Friday, June 6, 2014


PHENOMENALITY: *marvelous*
CAMPBELLIAN FUNCTIONS: *sociological, cosmological*

I was very critical of the handling of plot and characterization in both the LOST WORLD of 1925 and LOST WORLD 1960.  However, THE LAND UNKNOWN, while not much better regarded than the 1960 film in terms of special FX, does much better in its handling of a simple melodramatic adventure.

This was the second and last film collaboration between scripter Lazlo Gorog-- one of three credited writers on UNKNOWN-- and director Virgil Vogel, who had helmed the previous year's MOLE PEOPLE from a script credited on imdb only to Gorog. MOLE PEOPLE is a much richer film in terms of mythicity than LAND UNKNOWN, even though the earlier film also suffers from mediocre FX and has sometimes been downgraded on that score. A defense of MOLE PEOPLE must wait for another time, but though UNKNOWN is a simpler work, it has its moments of mythic resonance.

Those moments stem not so much from the usual perils faced by the protagonists as they find their way into the usual "lost world," this time in a volcanic crater in Antarctica-- but from their ethical conflicts. The expedition begins as a follow-up to an Antarctic foray made by real-life naval officer Richard E. Byrd, though UNKNOWN is clearly built not on Byrd's real-life findings, but those he was alleged to have found by sensation-seeking authors. Per Wikipedia:

"Adherents to the Hollow Earth hypothesis believe that Byrd flew over the North Pole and into the hollow earth in February 1947 and that he kept a secret diary of the incident. This belief was first published in 1957 in F. Amadeo Giannini's book The Worlds Beyond the Poles."

Basically, LAND UNKNOWN simply takes this theory promoted by this fanciful book, or a comparable source, drops out the error about Byrd being at the North Pole, and overlaps the exotic idea with the real-life 1947 expedition.  UNKNOWN's new exploration is meant to be a survey of the volcanic "hot spot" via helicopter, but a brush with a pterosaur sends the craft down. Stranded in a prehistoric world of dinosaurs and cannibal plants are three navy men-- Commander Hal Roberts, two junior officers named Carmen and Burnham-- and a civilian reporter, Maggie Hathaway.  The greatest menace of the four castaways is, however, another castaway: Doctor Hunter, a member of the 1947 group who became stranded in the Land Unknown. Having suffered a crushing loneliness for ten years, Hunter takes a shine to Maggie-- so much so that, rather than seeking to escape the volcano with the others, he wants Maggie to stay with him as his cave-wife.  The three navy guys discourage his romantic ambitions. Then Hunter reveals that he's hidden materials that would make it possible for the helicopter to fly again-- and he wants Maggie in exchange.

While girl reporter Maggie is not at all a complex character, she's interesting less for what she is than what she is not. No one would have expected a female character in a SF-film of this era to be overtly feminist, say, in the sense of her being able to kick the A of any macho creep molesting her. But another thing she isn't is the "blushing virgin" type, and those types do make a fair number of appearances in SF-films of the time, at least by implication. The film's opening scenes strongly imply that Maggie has some degree of experience with the male genre, as she utters lines like "I always love to meet men"  and "Don't forget, once I was alone with half a million of them for three months in Korea."  The script is not signaling, however, that she is promiscuous; just that she is desirable and knows how to handle herself against male pursuit. One can imagine that Maggie, unlike some SF-heroines of the time, may have already had sex outside of marriage, although naturally UNKNOWN does not pursue this possibility, as she's destined to become marriage-material for Commander Roberts.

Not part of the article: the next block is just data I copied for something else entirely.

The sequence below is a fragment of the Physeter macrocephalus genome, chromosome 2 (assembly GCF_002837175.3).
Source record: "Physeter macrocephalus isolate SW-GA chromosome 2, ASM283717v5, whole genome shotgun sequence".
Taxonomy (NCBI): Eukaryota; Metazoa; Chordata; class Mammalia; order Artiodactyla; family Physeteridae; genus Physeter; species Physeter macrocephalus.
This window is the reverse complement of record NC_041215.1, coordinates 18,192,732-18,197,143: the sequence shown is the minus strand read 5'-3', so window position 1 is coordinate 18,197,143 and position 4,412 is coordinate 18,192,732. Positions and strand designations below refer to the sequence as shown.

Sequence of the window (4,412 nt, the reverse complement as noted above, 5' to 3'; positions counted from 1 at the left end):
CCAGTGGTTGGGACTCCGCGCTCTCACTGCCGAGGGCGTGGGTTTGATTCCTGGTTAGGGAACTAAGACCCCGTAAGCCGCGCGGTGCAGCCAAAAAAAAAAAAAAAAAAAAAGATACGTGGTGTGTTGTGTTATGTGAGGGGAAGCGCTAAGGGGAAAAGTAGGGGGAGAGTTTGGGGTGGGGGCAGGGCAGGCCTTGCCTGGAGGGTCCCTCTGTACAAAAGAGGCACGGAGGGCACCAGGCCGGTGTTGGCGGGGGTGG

The idea of Maggie being able to handle "half a million" men is rendered ironic when she's being pursued by Hunter. Her only defense against his bestiality-- a direct consequence of his having lived only amid beasts, whom he learns to drive away by blowing a conch-shell-- is the protection of the men. The two junior officers, unlike Roberts, are tempted to make a devil's bargain with Hunter, though one never knows if they would have gone through with the trade. Maggie herself offers to surrender herself for the greater good, which in no way signals any passion for Hunter, since by this time she and Roberts have developed romantic feelings. Roberts nobly refuses to make the bargain, and he  also refuses to let his crew torture Hunter to reveal his cache. The script validates both of these moral decisions as the right ones; in the end all of the castaways, including Hunter, are able to escape the prehistoric world's danger, and Hunter is redeemed by re-connecting with other humans, and thus his own humanity.

Vogel's direction is pleasing and fluid, though UNKNOWN suffers from continuity gaffes having nothing to do with budgetary considerations. Jock Mahoney, Shawn Smith (aka "Shirley Patterson"), and Henry Brandon do creditable work with their simple characters, but in my opinion the script is UNKNOWN's most interesting facet.

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